Rocket League is the hidden gem of current gen consoles. It is the game that everyone must own, regardless of what type of gamer they are. Its success in the eSports front has only helped establish itself as a fair, competitive game that requires insane amounts of skill if you want to become the best. At the same time, if you’re a completely novice gamer who just wants to have fun, there are very few games out there that deliver a rivalled experience. Rocket League is the perfect example of a game that is designed for every single gamer. Despite its success on PS4 and XBO, it is clear that a console like Nintendo Switch is made for games like Rocket League. They are a match made in heaven, and as I sat on the London Underground yesterday having the time of my life, I was conscious of the fact that the people around who were judging me for playing a game on public transport, were the same people who couldn’t help but take their eyes off the game.
Bizarrely, porting Rocket League to Switch was no easy task. You’d think that a game as simple as Rocket League would be easily movable to Nintendo’s latest platform, but the developers understandably found it difficult, primarily because Rocket League wasn’t designed for a handheld console. In fact, the game runs on the Unreal Engine, which wasn’t supported on Switch. The game also ran perfectly in 60fps, something that the Switch has limitations with especially in handheld mode. The only way Rocket League was going to work on Switch was if the game felt and played exactly the same as it did on PS4 and XBO. Thankfully, I can confirm that it plays just as well, if not somewhat better. Despite the fact that Panic Button was responsible for the Switch port, they clearly had Psyonix at hand to assist them along the way. The developer is well accustomed to porting games on Switch, and the Rocket League is perhaps the best of them all.
The developers have managed to provide a 60fps experience, however at the expense of a lower resolution. Due to this, the visuals are not on par with what you might be accustomed to on your PS4 or XBO, however to the average gamer, this will never be a problem. When you play in split-screen mode, the resolution takes quite a dip, especially when there are explosions. What’s incredible is that the developer has managed to integrate the complete online experience, including the ability to take part in 4v4 matches. The more action that happens on the screen, the lower the visuals will get. There is also a difference in resolution quality when playing the game docked vs. handheld mode. However, this is not an issue. You will at most, play the game in 2-player split-screen whilst in handheld mode. It is very unlikely (and almost impossible) to play the game with four players offline if you haven’t got the console connected to your TV.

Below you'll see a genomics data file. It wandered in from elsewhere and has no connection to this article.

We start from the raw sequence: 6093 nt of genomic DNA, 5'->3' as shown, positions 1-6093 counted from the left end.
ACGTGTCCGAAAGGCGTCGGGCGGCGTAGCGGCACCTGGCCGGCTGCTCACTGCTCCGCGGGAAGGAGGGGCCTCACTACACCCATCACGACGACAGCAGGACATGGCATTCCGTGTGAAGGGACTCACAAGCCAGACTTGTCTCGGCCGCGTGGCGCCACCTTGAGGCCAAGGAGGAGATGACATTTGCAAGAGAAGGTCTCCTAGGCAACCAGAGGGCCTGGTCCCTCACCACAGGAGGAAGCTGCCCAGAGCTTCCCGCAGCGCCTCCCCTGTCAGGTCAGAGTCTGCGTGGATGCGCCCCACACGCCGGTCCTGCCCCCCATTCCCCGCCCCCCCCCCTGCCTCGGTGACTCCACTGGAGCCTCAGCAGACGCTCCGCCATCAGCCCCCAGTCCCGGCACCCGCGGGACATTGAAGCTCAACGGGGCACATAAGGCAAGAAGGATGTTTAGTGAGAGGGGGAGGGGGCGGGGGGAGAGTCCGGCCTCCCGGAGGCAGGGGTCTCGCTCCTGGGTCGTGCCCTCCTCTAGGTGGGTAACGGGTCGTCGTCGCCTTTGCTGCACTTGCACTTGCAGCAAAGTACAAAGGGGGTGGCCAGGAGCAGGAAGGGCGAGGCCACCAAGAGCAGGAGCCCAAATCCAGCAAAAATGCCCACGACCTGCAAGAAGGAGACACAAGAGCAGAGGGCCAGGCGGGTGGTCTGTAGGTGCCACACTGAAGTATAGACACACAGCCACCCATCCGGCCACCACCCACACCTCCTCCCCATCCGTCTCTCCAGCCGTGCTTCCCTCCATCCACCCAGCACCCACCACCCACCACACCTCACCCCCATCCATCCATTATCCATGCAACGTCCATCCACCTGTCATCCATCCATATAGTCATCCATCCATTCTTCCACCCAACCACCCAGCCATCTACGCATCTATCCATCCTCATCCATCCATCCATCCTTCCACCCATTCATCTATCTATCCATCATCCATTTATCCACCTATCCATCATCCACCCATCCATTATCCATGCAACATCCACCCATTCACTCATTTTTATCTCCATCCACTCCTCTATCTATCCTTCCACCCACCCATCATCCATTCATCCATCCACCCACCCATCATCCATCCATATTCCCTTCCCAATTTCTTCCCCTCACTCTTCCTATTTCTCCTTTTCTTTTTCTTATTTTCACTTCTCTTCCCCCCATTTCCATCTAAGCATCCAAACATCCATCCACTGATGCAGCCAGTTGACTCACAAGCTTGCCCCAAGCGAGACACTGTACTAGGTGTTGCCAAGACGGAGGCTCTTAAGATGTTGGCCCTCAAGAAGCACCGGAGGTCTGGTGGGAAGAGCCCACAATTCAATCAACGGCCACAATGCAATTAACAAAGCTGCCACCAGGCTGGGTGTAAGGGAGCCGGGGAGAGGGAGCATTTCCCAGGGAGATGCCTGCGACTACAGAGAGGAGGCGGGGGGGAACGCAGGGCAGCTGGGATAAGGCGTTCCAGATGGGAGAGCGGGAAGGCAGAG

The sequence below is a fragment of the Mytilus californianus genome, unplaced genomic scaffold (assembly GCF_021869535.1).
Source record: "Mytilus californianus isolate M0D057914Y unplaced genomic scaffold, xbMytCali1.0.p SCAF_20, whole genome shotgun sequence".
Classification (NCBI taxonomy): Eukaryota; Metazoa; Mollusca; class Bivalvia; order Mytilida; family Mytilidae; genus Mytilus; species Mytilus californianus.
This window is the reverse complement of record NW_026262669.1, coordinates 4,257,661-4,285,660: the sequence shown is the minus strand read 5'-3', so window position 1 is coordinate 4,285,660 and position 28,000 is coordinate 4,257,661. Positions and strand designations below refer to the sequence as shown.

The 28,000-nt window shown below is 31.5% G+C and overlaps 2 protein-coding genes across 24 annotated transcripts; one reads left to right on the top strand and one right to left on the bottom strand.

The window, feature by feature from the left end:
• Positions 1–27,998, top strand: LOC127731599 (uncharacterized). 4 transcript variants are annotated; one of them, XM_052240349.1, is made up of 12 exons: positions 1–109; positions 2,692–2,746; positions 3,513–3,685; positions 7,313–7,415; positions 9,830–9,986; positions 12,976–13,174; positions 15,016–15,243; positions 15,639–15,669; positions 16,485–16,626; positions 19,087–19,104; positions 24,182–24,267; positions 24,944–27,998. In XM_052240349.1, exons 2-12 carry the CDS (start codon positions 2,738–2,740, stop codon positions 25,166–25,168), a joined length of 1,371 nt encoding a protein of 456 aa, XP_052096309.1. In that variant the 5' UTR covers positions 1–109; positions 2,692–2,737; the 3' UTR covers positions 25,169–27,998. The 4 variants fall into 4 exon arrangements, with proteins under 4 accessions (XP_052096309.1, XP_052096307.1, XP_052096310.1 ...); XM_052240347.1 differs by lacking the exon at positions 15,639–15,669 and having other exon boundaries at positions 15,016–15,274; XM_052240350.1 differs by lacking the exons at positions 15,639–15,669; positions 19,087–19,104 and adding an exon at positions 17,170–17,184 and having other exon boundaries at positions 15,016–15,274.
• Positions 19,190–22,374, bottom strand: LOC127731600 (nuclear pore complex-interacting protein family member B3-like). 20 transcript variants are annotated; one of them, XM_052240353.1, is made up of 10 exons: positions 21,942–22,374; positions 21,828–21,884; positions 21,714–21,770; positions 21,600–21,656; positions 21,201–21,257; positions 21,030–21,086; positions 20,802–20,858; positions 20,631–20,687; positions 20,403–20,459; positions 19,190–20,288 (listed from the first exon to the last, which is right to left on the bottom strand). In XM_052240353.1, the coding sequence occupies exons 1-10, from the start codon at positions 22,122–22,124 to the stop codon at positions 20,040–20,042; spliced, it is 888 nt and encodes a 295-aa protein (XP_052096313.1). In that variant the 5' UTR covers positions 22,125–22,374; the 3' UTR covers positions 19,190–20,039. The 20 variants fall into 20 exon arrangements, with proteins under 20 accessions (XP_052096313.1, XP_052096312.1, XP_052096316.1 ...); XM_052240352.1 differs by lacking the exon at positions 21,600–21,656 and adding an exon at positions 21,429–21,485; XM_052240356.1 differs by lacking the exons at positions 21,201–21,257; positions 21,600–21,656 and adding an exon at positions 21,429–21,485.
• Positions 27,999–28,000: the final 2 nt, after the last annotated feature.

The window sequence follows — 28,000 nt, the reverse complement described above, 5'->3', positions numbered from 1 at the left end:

The true appeal of Rocket League on Switch is being able to play it in handheld mode. I have been waiting for a game like this to be available on handheld, as it’s the first major step in realising the Nintendo Switch’s potential as an eSports console. The cross platform play works seamlessly, and developers need to do more to release these sorts of games on the Switch so that gamers can compete online without having to be in front of a television set. Rocket League plays wonderfully online on the Switch. As long as you have a good WiFi connection (my home WiFi only has 16Mbps), you’ll be able to compete online against other opponents without knowing what platform they’re on. The nature of this game is such that there is no real advantage to be had on any particular console. Visually, the consoles will have better detail. However, the lack of shadows in Rocket League Switch will not give you or an opponent any real advantage.
The best experience was playing 2v2 online. Whilst 3v3 works well, I found that’s when the resolution and framerate started stuttering a little too much. I am also personally a bigger fan of 2v2, and that ran very smoothly. From an eSports perspective, I fear that the lower resolutions and occasional framerate stutters will impact its potential. Gamers will go online and play ranked matches, however I cannot see an eSports event taking off that focuses primarily on Rocket League on Switch. However, I don’t see that as a major issue. Rocket League on Switch is a huge win for Nintendo and Psyonix. As I mentioned earlier, every single gamer should have the luxury of experiencing Rocket League, and the greatest luxury is rewarded to the owners of Switch consoles; the ability to play it whenever and wherever they are.
To put things into perspective, I now own Rocket League for every console, but I am already playing it more on my Switch simply due to the convenience of being able to enjoy it on-the-go. Frustratingly, I couldn’t find any way to sync my accounts altogether. The real dream would be to be able to play on one Rocket League account across all of my platforms, so that I can maintain and improve my level rather than managing separate ones. I am still hopeful that Psyonix will be able to build the infrastructure that allows this, but until then, I am stuck having to level up from the beginning.
With all of this in mind, I have fallen in love with my Nintendo Switch all over again. Once the Mario Kart and Zelda hype died down, so did my enthusiasm for the console. Yes, there are some fantastic games for the console, but they mainly provide great single player experiences. As an online gamer, Rocket League is exactly what I was waiting for, and the developers have not disappointed. They have had to make sacrifices, but they have made the right sacrifices. The end result is the best possible port of Rocket League that the Nintendo Switch can cope with, and as things stand currently with the Switch’s portfolio, Rocket League is the most enjoyable multiplayer game that the console has to offer.